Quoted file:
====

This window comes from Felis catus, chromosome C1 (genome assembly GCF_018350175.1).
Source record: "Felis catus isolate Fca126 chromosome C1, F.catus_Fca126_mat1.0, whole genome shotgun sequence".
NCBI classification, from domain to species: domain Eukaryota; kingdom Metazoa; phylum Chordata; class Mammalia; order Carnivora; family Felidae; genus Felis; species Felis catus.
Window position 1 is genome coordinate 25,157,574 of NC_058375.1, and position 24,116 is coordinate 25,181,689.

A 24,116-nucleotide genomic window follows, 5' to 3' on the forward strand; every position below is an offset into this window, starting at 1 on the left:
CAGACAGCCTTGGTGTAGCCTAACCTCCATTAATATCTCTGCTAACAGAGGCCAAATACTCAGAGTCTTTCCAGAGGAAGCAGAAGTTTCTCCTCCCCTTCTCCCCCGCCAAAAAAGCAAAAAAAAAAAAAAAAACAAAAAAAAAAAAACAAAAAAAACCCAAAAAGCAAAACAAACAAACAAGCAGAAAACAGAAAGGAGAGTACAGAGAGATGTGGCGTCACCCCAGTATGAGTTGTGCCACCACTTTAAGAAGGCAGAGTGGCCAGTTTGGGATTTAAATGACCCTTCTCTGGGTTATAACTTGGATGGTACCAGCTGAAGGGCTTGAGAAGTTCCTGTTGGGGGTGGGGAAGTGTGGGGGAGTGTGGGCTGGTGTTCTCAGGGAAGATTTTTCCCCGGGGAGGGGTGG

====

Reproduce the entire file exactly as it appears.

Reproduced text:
This window comes from Felis catus, chromosome C1 (genome assembly GCF_018350175.1).
Source record: "Felis catus isolate Fca126 chromosome C1, F.catus_Fca126_mat1.0, whole genome shotgun sequence".
NCBI classification, from domain to species: domain Eukaryota; kingdom Metazoa; phylum Chordata; class Mammalia; order Carnivora; family Felidae; genus Felis; species Felis catus.
Window position 1 is genome coordinate 25,157,574 of NC_058375.1, and position 24,116 is coordinate 25,181,689.

A 24,116-nucleotide genomic window follows, 5' to 3' on the forward strand; every position below is an offset into this window, starting at 1 on the left:
CAGACAGCCTTGGTGTAGCCTAACCTCCATTAATATCTCTGCTAACAGAGGCCAAATACTCAGAGTCTTTCCAGAGGAAGCAGAAGTTTCTCCTCCCCTTCTCCCCCGCCAAAAAAGCAAAAAAAAAAAAAAAAACAAAAAAAAAAAAACAAAAAAAACCCAAAAAGCAAAACAAACAAACAAGCAGAAAACAGAAAGGAGAGTACAGAGAGATGTGGCGTCACCCCAGTATGAGTTGTGCCACCACTTTAAGAAGGCAGAGTGGCCAGTTTGGGATTTAAATGACCCTTCTCTGGGTTATAACTTGGATGGTACCAGCTGAAGGGCTTGAGAAGTTCCTGTTGGGGGTGGGGAAGTGTGGGGGAGTGTGGGCTGGTGTTCTCAGGGAAGATTTTTCCCCGGGGAGGGGTGG